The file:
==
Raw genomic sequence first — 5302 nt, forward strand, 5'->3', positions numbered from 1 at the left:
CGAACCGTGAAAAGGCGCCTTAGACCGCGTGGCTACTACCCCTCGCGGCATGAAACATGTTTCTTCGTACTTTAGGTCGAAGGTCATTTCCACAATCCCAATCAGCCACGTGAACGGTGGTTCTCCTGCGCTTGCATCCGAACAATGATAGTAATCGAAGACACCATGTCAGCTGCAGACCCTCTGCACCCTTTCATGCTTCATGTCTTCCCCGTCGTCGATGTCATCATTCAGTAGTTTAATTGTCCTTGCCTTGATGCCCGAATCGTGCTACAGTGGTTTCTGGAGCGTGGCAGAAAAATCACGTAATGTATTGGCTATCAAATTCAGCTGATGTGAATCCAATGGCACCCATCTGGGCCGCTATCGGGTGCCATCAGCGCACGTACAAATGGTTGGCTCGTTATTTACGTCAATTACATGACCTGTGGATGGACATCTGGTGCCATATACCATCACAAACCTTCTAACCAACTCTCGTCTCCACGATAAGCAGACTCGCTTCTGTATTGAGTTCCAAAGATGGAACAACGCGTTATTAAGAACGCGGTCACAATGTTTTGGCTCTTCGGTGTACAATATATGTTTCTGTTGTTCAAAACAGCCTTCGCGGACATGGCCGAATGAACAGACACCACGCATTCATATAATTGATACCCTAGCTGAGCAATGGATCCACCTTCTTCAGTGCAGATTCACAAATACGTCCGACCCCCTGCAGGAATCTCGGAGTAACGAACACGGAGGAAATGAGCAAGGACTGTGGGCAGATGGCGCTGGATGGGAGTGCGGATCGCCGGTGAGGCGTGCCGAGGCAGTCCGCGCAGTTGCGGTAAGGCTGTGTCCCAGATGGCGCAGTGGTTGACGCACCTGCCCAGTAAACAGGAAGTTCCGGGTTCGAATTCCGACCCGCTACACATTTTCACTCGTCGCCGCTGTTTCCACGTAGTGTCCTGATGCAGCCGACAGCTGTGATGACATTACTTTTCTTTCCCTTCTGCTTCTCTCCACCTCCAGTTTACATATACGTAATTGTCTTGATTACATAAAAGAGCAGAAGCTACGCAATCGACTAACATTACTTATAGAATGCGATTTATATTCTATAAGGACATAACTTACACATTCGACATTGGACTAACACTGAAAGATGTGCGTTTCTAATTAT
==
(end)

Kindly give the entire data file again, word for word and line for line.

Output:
Raw genomic sequence first — 5302 nt, forward strand, 5'->3', positions numbered from 1 at the left:
CGAACCGTGAAAAGGCGCCTTAGACCGCGTGGCTACTACCCCTCGCGGCATGAAACATGTTTCTTCGTACTTTAGGTCGAAGGTCATTTCCACAATCCCAATCAGCCACGTGAACGGTGGTTCTCCTGCGCTTGCATCCGAACAATGATAGTAATCGAAGACACCATGTCAGCTGCAGACCCTCTGCACCCTTTCATGCTTCATGTCTTCCCCGTCGTCGATGTCATCATTCAGTAGTTTAATTGTCCTTGCCTTGATGCCCGAATCGTGCTACAGTGGTTTCTGGAGCGTGGCAGAAAAATCACGTAATGTATTGGCTATCAAATTCAGCTGATGTGAATCCAATGGCACCCATCTGGGCCGCTATCGGGTGCCATCAGCGCACGTACAAATGGTTGGCTCGTTATTTACGTCAATTACATGACCTGTGGATGGACATCTGGTGCCATATACCATCACAAACCTTCTAACCAACTCTCGTCTCCACGATAAGCAGACTCGCTTCTGTATTGAGTTCCAAAGATGGAACAACGCGTTATTAAGAACGCGGTCACAATGTTTTGGCTCTTCGGTGTACAATATATGTTTCTGTTGTTCAAAACAGCCTTCGCGGACATGGCCGAATGAACAGACACCACGCATTCATATAATTGATACCCTAGCTGAGCAATGGATCCACCTTCTTCAGTGCAGATTCACAAATACGTCCGACCCCCTGCAGGAATCTCGGAGTAACGAACACGGAGGAAATGAGCAAGGACTGTGGGCAGATGGCGCTGGATGGGAGTGCGGATCGCCGGTGAGGCGTGCCGAGGCAGTCCGCGCAGTTGCGGTAAGGCTGTGTCCCAGATGGCGCAGTGGTTGACGCACCTGCCCAGTAAACAGGAAGTTCCGGGTTCGAATTCCGACCCGCTACACATTTTCACTCGTCGCCGCTGTTTCCACGTAGTGTCCTGATGCAGCCGACAGCTGTGATGACATTACTTTTCTTTCCCTTCTGCTTCTCTCCACCTCCAGTTTACATATACGTAATTGTCTTGATTACATAAAAGAGCAGAAGCTACGCAATCGACTAACATTACTTATAGAATGCGATTTATATTCTATAAGGACATAACTTACACATTCGACATTGGACTAACACTGAAAGATGTGCGTTTCTAATTAT